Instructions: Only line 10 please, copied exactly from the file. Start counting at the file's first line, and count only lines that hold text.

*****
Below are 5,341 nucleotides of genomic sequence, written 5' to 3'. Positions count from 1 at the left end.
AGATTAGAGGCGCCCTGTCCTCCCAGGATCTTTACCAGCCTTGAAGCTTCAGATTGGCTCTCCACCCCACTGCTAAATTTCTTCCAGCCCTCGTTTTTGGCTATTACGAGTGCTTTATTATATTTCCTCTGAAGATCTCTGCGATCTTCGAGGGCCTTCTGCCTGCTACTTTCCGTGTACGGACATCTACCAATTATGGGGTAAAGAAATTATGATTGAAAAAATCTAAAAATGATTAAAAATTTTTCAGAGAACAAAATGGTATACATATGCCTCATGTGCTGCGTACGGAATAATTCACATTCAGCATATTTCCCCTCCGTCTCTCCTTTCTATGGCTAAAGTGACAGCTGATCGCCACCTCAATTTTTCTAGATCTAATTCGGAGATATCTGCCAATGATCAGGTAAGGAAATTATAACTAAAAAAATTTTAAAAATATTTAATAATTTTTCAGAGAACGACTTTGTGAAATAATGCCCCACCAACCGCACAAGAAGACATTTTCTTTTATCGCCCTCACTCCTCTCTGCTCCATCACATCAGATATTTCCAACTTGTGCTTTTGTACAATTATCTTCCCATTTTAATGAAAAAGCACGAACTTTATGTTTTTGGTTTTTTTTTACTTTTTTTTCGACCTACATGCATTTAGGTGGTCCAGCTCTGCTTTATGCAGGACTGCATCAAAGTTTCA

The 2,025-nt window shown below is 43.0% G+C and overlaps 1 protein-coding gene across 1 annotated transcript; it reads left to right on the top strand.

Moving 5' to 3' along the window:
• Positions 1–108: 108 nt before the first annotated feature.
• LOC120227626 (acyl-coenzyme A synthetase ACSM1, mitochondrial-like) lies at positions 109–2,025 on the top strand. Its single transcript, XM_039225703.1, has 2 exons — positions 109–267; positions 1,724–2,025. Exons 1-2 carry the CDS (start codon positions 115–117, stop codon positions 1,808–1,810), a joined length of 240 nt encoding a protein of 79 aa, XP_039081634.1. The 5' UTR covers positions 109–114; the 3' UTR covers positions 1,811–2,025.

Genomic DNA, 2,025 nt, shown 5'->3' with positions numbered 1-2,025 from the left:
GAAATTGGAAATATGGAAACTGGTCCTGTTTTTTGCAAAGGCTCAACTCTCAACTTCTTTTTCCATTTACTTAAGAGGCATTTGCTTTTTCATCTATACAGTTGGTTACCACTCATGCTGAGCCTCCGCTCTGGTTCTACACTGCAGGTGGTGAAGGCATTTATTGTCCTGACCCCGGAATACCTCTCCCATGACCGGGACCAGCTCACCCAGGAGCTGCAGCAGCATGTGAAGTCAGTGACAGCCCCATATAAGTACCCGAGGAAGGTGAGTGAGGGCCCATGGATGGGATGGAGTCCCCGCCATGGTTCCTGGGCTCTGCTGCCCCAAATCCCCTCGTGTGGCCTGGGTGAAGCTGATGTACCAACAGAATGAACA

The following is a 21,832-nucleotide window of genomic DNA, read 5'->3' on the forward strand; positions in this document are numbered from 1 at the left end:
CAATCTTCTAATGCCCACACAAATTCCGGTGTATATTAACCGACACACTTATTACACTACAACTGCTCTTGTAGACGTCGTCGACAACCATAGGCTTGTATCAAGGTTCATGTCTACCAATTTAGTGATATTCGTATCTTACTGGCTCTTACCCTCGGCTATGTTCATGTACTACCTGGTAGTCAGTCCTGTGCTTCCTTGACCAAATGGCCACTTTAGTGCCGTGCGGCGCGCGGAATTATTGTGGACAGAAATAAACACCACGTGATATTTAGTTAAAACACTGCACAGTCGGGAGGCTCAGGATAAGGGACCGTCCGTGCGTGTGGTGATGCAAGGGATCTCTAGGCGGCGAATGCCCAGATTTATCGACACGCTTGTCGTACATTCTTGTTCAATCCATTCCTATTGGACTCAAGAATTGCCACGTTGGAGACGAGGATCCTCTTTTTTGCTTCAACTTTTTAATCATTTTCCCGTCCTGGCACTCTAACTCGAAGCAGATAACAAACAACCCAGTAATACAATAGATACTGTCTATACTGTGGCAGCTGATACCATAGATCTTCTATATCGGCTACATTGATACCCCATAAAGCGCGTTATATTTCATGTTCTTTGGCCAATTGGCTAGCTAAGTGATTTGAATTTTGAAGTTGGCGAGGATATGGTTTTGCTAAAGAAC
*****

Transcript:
CAATCTTCTAATGCCCACACAAATTCCGGTGTATATTAACCGACACACTTATTACACTACAACTGCTCTTGTAGACGTCGTCGACAACCATAGGCTTGTATCAAGGTTCATGTCTACCAATTTAGTGATATTCGTATCTTACTGGCTCTTACCCTCGGCTATGTTCATGTACTACCTGGTAGTCAGTCCTGTGCTTCCTTGACCAAATGGCCACTTTAGTGCCGTGCGGCGCGCGGAATTATTGTGGACAGAAATAAACACCACGTGATATTTAGTTAAAACACTGCACAGTCGGGAGGCTCAGGATAAGGGACCGTCCGTGCGTGTGGTGATGCAAGGGATCTCTAGGCGGCGAATGCCCAGATTTATCGACACGCTTGTCGTACATTCTTGTTCAATCCATTCCTATTGGACTCAAGAATTGCCACGTTGGAGACGAGGATCCTCTTTTTTGCTTCAACTTTTTAATCATTTTCCCGTCCTGGCACTCTAACTCGAAGCAGATAACAAACAACCCAGTAATACAATAGATACTGTCTATACTGTGGCAGCTGATACCATAGATCTTCTATATCGGCTACATTGATACCCCATAAAGCGCGTTATATTTCATGTTCTTTGGCCAATTGGCTAGCTAAGTGATTTGAATTTTGAAGTTGGCGAGGATATGGTTTTGCTAAAGAAC